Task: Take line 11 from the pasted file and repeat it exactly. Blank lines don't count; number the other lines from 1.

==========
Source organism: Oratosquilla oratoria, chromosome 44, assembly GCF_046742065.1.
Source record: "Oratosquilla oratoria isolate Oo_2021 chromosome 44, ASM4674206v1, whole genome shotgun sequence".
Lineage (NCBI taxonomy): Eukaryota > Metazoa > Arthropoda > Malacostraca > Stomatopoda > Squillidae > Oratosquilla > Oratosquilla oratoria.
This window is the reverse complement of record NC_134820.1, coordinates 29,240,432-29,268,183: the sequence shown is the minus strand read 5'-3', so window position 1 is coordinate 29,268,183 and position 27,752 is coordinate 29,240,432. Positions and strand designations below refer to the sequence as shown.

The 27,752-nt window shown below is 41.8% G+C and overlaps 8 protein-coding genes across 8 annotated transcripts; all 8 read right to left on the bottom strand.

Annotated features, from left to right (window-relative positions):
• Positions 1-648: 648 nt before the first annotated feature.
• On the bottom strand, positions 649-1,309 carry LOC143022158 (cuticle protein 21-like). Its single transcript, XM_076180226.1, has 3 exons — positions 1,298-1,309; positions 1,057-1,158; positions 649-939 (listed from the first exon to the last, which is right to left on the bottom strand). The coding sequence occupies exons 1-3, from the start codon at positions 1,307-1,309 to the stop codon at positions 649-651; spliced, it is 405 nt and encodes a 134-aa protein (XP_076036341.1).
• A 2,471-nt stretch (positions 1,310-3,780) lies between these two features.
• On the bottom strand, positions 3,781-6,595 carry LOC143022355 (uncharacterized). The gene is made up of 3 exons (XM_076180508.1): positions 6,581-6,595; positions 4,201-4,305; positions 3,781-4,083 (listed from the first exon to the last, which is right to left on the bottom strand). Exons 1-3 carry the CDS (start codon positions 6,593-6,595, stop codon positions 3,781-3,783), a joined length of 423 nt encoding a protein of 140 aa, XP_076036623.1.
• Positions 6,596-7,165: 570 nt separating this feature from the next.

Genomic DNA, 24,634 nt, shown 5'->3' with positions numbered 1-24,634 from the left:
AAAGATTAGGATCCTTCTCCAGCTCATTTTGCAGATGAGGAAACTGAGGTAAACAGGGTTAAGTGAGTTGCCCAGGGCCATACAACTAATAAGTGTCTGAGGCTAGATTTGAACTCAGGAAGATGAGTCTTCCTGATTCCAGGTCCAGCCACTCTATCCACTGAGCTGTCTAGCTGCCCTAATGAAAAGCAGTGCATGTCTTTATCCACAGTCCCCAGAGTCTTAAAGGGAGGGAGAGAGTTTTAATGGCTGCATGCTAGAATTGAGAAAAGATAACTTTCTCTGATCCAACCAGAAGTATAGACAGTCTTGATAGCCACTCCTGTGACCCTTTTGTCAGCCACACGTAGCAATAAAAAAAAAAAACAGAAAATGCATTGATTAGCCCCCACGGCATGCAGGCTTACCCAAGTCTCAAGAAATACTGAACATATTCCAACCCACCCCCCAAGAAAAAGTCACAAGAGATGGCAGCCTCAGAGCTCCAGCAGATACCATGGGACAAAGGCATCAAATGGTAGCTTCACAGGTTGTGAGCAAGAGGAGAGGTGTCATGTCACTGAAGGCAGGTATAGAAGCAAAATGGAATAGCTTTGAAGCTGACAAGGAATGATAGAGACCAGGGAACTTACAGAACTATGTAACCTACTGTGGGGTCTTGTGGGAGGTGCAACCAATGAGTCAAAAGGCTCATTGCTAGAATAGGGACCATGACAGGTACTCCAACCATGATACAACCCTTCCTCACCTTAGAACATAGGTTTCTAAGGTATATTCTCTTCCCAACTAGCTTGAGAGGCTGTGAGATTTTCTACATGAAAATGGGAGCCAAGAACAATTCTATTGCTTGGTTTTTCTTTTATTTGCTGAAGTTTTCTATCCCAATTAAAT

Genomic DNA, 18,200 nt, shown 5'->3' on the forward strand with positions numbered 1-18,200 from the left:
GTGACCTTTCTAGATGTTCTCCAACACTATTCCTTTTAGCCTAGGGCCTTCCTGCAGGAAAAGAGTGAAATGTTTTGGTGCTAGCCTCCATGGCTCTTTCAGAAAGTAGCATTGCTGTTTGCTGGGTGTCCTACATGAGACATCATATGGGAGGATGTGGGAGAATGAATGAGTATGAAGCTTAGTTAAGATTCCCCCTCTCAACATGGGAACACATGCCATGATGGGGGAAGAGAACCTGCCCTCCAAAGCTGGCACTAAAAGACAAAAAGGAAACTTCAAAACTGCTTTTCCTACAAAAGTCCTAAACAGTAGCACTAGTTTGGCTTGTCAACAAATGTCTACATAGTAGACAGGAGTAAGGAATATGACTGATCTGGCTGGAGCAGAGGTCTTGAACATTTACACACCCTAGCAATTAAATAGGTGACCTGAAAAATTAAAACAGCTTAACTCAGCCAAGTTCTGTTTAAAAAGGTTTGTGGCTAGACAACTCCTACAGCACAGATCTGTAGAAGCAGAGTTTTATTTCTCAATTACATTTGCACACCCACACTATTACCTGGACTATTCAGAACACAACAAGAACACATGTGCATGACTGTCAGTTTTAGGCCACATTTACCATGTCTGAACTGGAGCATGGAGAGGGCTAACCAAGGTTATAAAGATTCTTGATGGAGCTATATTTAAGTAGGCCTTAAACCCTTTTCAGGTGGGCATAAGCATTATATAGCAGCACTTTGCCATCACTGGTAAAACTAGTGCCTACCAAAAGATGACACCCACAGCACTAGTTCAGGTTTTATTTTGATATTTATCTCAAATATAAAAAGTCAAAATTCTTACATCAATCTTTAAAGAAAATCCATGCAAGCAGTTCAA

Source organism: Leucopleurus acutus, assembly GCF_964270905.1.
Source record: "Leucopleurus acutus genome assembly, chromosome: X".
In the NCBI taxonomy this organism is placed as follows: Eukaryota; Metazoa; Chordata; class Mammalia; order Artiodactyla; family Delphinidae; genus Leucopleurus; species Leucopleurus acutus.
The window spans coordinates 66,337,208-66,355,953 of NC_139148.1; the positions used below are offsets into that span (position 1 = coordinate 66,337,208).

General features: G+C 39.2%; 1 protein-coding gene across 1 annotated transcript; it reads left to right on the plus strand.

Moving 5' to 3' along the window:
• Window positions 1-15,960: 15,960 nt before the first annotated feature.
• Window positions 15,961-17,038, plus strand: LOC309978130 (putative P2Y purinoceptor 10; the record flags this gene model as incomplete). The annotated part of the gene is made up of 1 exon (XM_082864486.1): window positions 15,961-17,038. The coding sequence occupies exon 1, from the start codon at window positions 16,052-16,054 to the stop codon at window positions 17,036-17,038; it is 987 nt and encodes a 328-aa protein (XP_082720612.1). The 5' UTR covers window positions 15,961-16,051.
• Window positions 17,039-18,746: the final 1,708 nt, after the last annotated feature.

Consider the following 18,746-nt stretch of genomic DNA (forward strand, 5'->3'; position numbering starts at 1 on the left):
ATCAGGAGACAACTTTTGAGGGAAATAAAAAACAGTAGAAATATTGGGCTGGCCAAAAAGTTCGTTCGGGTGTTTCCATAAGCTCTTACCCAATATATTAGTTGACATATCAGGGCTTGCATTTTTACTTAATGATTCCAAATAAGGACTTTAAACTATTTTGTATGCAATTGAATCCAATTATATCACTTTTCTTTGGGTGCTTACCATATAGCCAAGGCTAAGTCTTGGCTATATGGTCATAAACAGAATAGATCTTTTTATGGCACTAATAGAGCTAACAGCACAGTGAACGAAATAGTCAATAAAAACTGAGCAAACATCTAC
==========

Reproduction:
• Positions 6,596-7,165: 570 nt separating this feature from the next.